Graffiti from the persecution under Diocletian?
This inscription is a piece ofgraffito consisting of a prayer for help, accompanied by an image of a small ship, a panther, and a pediment supported by two columns, from which hangs a corona (shown in the attached image). Nearby also is a Christogram (a symbol combining the Greek letters Chi and Rho, the first two letters of “Christ”) and a disk mounted on top of a cross, which is flanked by an Alpha and Omega (the first and last letters of the Greek alphabet, which symbolise Christ’s eternity) (see Dēmētrios Pallas, “Investigations sur les monuments,” p. 3, n. 11).
The present graffiti was among various pieces discovered on the walls of a cryptoporticus (underground corridors) near the Roman theatre (the Odeion) in Thessaloniki, which was built in the first century CE:
The graffiti cited above invokes the help of the Lord God for two individuals, Eutychos and Elpidios, and is found close to other graffiti (which can be seen in the attached image) which has led to its interpretation by Pallas and others as testimony of the Christians who died in the arena during the persecution under Diocletian. In Pallas’s words (I translate from the French), the accompanying graffiti shows “an attacking panther, a ship, a symbol of the passage to the port of eternity … a pediment resting on two pillars, on which hangs a crown, a symbol of triumph and the entrance to the heavenly palace in paradise” (“Investigations sur les monuments,” p. 2). The so-called Great Persecution of Diocletian was the last persecution of Christians at the hands of Rome, and began in 303 CE after Diocletian had consulted the oracle of Apollo. Some scholars have suggested that Christian authors have greatly exaggerated the scale of Diocletian’s persecution (see, for instance, the influential article of Geoffrey de Ste. Croix, “Why Were the Early Christians Persecuted?”). It seems that Diocletian’s edict against the Christians of 304 CE was enforced in Thessaloniki in the April of that year (see Timothy Barnes, Constantine and Eusebius, p. 24).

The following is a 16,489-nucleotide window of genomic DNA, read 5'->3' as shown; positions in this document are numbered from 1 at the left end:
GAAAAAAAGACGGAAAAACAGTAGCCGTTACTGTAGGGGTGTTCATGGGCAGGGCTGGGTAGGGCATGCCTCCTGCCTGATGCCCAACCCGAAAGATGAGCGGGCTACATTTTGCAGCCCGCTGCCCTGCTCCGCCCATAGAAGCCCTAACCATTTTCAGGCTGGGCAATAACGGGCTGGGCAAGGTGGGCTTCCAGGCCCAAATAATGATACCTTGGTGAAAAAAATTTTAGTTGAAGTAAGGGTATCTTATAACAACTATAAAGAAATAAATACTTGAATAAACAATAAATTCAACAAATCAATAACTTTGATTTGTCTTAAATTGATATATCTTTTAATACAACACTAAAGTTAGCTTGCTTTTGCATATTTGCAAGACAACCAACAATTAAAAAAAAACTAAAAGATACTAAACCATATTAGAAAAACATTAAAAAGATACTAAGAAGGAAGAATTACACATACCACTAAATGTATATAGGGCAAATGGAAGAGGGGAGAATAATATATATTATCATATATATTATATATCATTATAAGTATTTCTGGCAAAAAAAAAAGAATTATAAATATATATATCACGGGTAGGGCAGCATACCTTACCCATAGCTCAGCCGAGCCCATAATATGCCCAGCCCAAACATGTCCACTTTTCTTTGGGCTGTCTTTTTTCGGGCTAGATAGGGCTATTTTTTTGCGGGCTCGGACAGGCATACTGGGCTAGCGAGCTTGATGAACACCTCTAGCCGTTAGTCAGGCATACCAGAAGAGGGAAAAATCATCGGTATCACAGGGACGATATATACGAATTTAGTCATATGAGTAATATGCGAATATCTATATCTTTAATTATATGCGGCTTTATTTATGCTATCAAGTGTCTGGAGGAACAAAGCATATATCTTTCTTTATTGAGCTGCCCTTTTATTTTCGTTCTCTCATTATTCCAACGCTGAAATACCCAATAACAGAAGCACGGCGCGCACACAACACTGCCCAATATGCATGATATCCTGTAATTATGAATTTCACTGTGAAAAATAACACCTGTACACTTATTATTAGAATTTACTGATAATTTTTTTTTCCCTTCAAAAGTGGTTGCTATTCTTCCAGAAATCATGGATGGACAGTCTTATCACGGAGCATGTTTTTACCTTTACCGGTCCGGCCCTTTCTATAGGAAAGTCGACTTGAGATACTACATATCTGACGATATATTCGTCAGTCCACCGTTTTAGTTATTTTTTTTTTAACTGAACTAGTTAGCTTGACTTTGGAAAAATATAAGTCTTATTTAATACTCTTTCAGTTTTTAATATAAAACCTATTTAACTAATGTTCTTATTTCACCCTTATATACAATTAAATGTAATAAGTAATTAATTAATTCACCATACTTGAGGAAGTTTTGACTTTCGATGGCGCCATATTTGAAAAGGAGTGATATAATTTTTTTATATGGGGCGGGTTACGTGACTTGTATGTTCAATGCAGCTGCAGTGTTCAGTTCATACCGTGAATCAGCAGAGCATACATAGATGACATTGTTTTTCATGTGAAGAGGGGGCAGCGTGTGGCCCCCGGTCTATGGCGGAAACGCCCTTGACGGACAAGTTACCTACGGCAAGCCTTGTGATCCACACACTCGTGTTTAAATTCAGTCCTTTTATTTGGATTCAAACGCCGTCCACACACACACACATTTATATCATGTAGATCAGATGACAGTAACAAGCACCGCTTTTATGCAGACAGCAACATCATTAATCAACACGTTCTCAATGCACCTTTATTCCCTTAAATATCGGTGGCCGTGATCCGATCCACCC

While it cannot be proved with absolute certainty that the graffiti represents some of the Christians condemned to die in the arena under Diocletian, the combination of the symbols depicted certainly lends itself to such a reading. This source therefore potentially offers us not only a fascinating piece of non-literary evidence of the persecution itself, but also some insight into how Christians responded to the situation from somewhere other than the martyr acts, which were highly stylised and embellished by early-Christian authors in order to maximise their polemical value (for example, see the commentaries on the Martyrdom of Polycarp, the martyrs of Vienne and Lyon, and the Acts of the Scillitan Martyrs). If this graffiti does in fact invoke God’s help (perhaps for as swift a passage as possible to heaven) for two unlucky Christians, then it provides a very real depiction of their hope of eternal salvation after their suffering at the hands of Rome (the symbols of the ship, crown, and palace can all be seen as indicative of this, as Pallas argues). In effect, the power of God is invoked for Eutychos and Elpidios as a direct counter measure to a violent expression of Roman imperial power.